A few days later Bill brought in a newspaper ad about a meeting for former airmen. We thought it would be better than Amos `n Andy.
The meeting was in a second floor dance hall on James St. North. The hall was filled with over three hundred glum and angry men. Any military officer having control of them would have ordered either a route march or a sports day.
A form table had been set up on a small platform with the blanket covering draped to the floor. Five men sat at the table while the rest of us milled around looking for someone we knew.
The centre man at the table rapped a gavel and called for order. He outlined the principles of the club they were forming. "This club will not be for a bunch of veterans sitting around drinking beer," he said.
A wide chested, heavily built man who had obviously been an N.C.O. shouted. "O.K., O.K., we've heard you gentlemen for too long. We came here to meet fellows who are as fed up as we are. We want to drink a little beer and try to loosen up. Bring out the beer or we're going home."
Everybody roared agreement and although a few more comments came from the former officers at the table, the beer was brought out.
Bill and I stayed until closing, neither of us knew anyone in the hall. The beer didn't help the mood of the men. We agreed on our walk to the bus stop that we didn't fit in as civilians and we were no longer airmen.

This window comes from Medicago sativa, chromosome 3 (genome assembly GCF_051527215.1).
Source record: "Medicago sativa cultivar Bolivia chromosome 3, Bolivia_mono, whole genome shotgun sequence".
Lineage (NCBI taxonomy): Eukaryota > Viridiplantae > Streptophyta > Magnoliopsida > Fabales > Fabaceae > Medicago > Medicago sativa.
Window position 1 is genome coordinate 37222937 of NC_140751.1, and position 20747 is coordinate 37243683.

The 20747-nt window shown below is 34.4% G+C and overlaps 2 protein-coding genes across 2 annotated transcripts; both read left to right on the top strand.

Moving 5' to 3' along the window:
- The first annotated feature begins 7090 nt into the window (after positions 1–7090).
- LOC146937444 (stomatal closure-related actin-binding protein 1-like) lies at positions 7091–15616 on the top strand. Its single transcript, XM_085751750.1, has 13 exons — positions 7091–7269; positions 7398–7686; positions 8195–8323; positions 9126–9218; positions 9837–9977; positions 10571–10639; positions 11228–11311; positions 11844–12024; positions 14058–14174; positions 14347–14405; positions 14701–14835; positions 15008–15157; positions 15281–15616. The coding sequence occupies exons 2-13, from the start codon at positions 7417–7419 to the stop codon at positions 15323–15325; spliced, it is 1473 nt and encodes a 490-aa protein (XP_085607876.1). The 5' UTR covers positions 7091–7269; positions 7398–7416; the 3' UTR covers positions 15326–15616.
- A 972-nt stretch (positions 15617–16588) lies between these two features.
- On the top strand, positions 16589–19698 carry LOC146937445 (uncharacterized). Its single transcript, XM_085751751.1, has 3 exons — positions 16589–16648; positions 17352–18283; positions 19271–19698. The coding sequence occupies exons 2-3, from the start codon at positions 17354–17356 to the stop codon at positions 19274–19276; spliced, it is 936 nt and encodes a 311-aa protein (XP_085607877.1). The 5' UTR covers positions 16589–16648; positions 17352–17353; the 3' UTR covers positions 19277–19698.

Military training and practice, of necessity, builds loyalty to the squad, squadron or battalion and to every member in it.
After V.J. day hundreds of thousands of men and women were released into the strange, weird world of civilian life. In the mill the fastest man ran the fastest machine and the slower man struggled to make the worst piece of junk operate. Wages were paid for production only. The night shift was twelve hours. To that could be added one hour for lunch and one hour going to and returning from the mill. Fourteen hours of the twenty-four for five days of the seven. The only relaxation and break from the monotony was placing bets on the horses through Jerry.
Not everyone knew what was making them frustrated but they all knew they were getting a raw deal.
Bill and I watched veterans return to work. They were filled with life and vitality and enjoying the calm and love of home life. After a few days of work they showed their frustration and discontent.
Russ asked me to go to Toronto on a Saturday morning with Jerry and him to consult a lawyer who was to represent the union on an arbitration case. The lawyer was Labour Progressive, which was now the name of the CP party, and I asked Russ why they had hired him. "Jerry got his name from a news item. He represents some unions in Toronto."